Daniel C Dennett
Here is a well-known trajectory: You begin with a heartfelt desire to help other people and the conviction, however well or ill founded, that your guild or club or church is the coalition that can best serve to improve the welfare of others. If times are particularly tough, this conditional stewardship -- I'm doing what's good for the guild because that will be good for everybody -- may be displaced by the narrowest concern for the integrity of the guild itself, and for good reason: if you believe that the institution in question is the best path to goodness, the goal of preserving it for future projects, still unimagined, can be the most rational higher goal you can define. It is a short step from this to losing track of or even forgetting the larger purpose and devoting yourself singlemindedly to furthering the interests of the institution, at whatever costs. A conditional or instrumental allegiance can thus become indistinguishable in practice from a commitment to something "good in itself." A further short step perverts this parochial summum bonum to the more selfish goal of doing whatever it takes to keep yourself at the helm of the institution ("who better than I to lead us to triumph over our adversaries?")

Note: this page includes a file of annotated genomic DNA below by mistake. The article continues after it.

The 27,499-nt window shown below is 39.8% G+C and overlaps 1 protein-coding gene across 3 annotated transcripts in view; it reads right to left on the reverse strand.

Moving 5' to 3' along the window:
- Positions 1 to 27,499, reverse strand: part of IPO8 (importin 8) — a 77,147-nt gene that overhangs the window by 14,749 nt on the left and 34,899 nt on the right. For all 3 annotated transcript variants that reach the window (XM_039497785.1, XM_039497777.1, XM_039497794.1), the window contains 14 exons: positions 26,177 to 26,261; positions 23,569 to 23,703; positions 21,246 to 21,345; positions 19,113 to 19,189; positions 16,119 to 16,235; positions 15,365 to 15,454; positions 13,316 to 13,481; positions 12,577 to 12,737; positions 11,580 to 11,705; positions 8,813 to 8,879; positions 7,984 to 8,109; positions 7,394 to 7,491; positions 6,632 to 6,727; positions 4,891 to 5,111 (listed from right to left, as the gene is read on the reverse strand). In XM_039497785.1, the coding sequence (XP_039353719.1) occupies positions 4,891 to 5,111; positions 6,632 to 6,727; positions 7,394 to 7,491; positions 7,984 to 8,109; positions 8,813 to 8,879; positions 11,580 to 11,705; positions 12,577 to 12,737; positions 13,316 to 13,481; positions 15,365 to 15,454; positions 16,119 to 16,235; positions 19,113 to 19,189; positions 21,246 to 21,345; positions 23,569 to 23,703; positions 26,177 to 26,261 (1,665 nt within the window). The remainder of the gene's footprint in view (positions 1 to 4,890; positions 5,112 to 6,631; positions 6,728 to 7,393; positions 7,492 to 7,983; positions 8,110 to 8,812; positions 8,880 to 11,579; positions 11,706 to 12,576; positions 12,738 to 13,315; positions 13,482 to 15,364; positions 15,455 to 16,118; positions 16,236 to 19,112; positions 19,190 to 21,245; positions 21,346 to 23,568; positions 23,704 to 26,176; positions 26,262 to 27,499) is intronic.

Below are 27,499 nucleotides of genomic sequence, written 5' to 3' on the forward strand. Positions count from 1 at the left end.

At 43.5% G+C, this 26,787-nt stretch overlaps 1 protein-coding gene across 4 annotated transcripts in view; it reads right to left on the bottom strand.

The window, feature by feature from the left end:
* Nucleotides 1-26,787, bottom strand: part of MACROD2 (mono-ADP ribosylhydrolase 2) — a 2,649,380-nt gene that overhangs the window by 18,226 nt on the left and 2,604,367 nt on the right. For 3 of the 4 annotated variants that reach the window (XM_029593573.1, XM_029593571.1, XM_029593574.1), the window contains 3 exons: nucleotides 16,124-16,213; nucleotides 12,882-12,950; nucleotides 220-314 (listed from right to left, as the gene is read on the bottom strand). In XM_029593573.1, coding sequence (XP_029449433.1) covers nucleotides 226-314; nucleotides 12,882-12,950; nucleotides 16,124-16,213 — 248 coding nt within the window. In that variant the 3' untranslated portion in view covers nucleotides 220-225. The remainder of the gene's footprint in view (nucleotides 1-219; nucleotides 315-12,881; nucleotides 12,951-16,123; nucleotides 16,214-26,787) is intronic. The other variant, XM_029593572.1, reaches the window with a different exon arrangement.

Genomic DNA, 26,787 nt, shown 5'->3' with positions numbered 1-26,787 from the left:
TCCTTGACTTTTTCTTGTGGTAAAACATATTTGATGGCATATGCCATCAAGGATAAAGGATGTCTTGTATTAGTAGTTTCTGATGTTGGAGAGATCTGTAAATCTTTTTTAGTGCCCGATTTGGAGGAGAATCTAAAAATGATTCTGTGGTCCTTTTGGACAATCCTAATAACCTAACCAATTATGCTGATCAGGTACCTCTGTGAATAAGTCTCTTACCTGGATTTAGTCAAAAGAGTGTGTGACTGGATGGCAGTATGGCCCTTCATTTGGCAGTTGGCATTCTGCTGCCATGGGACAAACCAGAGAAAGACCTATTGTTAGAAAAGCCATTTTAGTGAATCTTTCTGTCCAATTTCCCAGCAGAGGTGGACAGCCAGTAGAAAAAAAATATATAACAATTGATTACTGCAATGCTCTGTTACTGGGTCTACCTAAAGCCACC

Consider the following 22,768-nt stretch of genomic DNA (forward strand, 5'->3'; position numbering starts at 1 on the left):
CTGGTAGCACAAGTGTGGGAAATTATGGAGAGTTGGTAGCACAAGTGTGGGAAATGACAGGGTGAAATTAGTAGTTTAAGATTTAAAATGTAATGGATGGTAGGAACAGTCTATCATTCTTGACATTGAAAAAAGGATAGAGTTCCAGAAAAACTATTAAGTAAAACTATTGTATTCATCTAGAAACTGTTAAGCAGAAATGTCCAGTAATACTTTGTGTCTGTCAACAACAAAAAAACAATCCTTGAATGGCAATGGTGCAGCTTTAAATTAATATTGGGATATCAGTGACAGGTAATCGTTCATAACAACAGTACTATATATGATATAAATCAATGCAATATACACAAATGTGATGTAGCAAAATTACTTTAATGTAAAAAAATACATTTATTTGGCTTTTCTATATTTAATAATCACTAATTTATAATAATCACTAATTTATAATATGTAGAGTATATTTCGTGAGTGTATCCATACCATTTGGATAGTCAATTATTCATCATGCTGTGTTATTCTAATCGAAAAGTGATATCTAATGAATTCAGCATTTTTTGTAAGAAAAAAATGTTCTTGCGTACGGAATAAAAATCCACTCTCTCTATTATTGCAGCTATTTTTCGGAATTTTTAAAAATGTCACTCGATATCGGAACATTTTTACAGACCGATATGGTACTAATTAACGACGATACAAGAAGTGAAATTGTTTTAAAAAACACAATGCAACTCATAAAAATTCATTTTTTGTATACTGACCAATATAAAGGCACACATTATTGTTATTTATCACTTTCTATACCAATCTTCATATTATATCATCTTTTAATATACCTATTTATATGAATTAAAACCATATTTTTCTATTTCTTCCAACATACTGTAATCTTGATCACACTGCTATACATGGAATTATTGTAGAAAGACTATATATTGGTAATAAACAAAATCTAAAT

We have all seen this happen many times, and may even have caught ourselves in the act of forgetting just why we wanted to be leaders in the first place.